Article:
|Short interest in SQNM could spur price action|
|By Patrick Crutcher|
|Tuesday, 13 July 2010 07:33|
Quake's lab confirmed that sequencing of maternal plasma DNA was only limited by sample size."We show that sensitivity( of detection of fetal aneuploidy) is limited only by counting statistics and that sensitivity can be increased to arbitrary precision in sample containing arbitrarily small fraction of fetal DNA simply by sequencing more DNA molecules. High throughput shotgun sequencing of maternal plasma DNA should therefore enable noninvasive diagnosis of any type of fetal aneuploidy."
So basically both studies showed that using the same sequencing technology were successful in detecting 100% of the relevant chromosomes. Here, they are looking for an over-representation of chromosome 21. The main problem has been the sensitivity of sequencers. With some of these obstacles now being rooted out and a more clear picture available, a prenatal diagnostic test of Down Syndrome could be on the horizon.
We think SQNM is on track with Dr. Lo's approach. He later goes on to show that, "The epigenetic–genetic chromosome-dosage approach is a new method for noninvasive prenatal detection of T21. The epigenetic part of the analysis can be applied to all pregnancies. Because the genetic part of the analysis uses paternally inherited, fetal-specific genetic markers that are abundant in the genome, broad population coverage should be readily achievable. This approach has the potential to become a generally usable technique for noninvasive prenatal diagnosis."<As I stated earlier, this is an interesting approach, since it gives SQNM the potential for an alternative-less costly approach to detecting T21, than the massively parallel genetic sequencing approach.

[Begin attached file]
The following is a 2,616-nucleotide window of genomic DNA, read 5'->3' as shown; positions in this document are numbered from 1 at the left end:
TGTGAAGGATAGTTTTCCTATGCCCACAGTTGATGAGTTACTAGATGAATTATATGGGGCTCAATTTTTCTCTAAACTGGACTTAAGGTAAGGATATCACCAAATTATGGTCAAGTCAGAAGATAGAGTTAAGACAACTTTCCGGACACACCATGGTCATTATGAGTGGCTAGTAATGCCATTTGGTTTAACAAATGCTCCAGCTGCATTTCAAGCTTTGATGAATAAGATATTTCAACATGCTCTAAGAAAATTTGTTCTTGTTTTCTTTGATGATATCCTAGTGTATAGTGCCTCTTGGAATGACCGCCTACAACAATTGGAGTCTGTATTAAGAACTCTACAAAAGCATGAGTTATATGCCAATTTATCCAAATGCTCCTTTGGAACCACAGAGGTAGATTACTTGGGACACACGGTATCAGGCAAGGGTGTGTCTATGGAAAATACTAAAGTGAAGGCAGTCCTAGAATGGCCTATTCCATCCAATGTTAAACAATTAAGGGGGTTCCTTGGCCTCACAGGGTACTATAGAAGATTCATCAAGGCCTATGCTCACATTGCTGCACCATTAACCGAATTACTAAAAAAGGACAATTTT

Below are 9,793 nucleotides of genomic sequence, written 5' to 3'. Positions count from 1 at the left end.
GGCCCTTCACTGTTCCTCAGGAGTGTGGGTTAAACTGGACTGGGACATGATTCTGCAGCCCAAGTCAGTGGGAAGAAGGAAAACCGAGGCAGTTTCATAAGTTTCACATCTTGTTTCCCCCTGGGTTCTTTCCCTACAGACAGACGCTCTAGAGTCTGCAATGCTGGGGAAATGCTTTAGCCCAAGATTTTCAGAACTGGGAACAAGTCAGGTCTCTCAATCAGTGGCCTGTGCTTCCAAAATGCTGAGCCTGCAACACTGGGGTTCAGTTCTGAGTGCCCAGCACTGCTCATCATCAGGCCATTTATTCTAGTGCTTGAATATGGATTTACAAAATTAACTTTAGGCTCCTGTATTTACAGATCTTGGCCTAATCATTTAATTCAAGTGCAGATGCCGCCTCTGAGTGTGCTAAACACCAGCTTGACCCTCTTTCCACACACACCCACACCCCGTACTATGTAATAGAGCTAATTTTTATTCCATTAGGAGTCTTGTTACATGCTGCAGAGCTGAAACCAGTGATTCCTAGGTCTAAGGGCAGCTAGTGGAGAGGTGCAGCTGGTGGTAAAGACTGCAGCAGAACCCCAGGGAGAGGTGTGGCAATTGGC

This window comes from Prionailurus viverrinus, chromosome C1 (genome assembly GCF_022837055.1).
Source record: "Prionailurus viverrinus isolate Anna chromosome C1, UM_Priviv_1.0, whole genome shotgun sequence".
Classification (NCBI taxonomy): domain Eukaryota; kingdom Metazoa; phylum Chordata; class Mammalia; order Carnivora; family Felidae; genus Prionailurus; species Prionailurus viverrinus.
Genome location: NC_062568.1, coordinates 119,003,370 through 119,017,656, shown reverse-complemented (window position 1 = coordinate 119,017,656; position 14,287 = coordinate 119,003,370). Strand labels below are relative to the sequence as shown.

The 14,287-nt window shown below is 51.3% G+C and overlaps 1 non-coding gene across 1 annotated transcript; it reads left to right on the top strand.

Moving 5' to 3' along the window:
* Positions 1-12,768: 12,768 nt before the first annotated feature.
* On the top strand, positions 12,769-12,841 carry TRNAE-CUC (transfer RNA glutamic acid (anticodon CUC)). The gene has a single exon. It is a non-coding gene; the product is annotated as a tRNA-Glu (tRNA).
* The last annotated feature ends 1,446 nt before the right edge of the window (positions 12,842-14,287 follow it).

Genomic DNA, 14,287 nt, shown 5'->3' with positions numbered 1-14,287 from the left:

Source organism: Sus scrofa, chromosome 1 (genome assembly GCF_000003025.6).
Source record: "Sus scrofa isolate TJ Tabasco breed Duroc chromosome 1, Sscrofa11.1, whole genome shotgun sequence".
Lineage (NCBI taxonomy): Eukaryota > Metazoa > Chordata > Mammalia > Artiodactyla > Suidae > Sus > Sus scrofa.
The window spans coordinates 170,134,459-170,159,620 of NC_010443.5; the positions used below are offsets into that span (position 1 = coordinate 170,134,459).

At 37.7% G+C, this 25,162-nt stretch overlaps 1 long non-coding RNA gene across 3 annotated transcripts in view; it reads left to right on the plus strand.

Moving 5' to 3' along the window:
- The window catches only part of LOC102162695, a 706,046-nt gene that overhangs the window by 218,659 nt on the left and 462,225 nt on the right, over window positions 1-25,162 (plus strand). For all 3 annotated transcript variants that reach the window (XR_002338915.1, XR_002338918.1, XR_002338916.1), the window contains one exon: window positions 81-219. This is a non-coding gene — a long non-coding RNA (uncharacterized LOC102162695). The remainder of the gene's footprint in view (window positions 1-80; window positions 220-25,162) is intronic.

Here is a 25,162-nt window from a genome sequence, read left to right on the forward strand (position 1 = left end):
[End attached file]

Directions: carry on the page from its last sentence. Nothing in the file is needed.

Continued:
Additionally, in another paper he shows that, "For the RNA-SNP approach, we achieved a diagnostic sensitivity and specificity of 100% (95% CI, 40.2%–100%) and 89.7% (95% CI, 78.8%–96.1%), respectively, for both the MS and the digital PCR methods. ... For prenatal screening of trisomy 21, the quantification of the total PLAC4 mRNA concentration can be used in a synergistic manner with the RNA-SNP allelic ratio approach to increase the population coverage of cases in which diagnostic information can be obtained." Here they were studying maternal plasma samples from 153 pregnant women carrying euploid and trisomy 21 fetuses.
There could be potential patent challenges when the test eventually would make it to the market, if others see the results and believe they can do it as well. The courts have had their way with DNA patents already this year, so obviously SQNM would want whatever test they have in place immune from competition. You can find Dr. Lo's patent here. The market potential is substantial and the winner could be the leader in diagnostics for the next decade. Clearly, SQNM believes they have something worth pursuing here and I imagine their initial trial showed the promise, despite the data mishandling. Their June 2010 presentation is quite detailed in regards to their plans.
It’s noteworthy that theflyonthewall.com is reporting that Sequenom management is to meet with Lazard Capital Group at a dinner to be held in Amsterdam on July 13 hosted by Lazard Capital. SQNM has a current short interest of 39% of the float. Great news out of the conference could cause some serious price action.
Disclosure: Long SQNM
Patrick Crutcher is the managing editor of the biotech stock blog chasingthealpha.com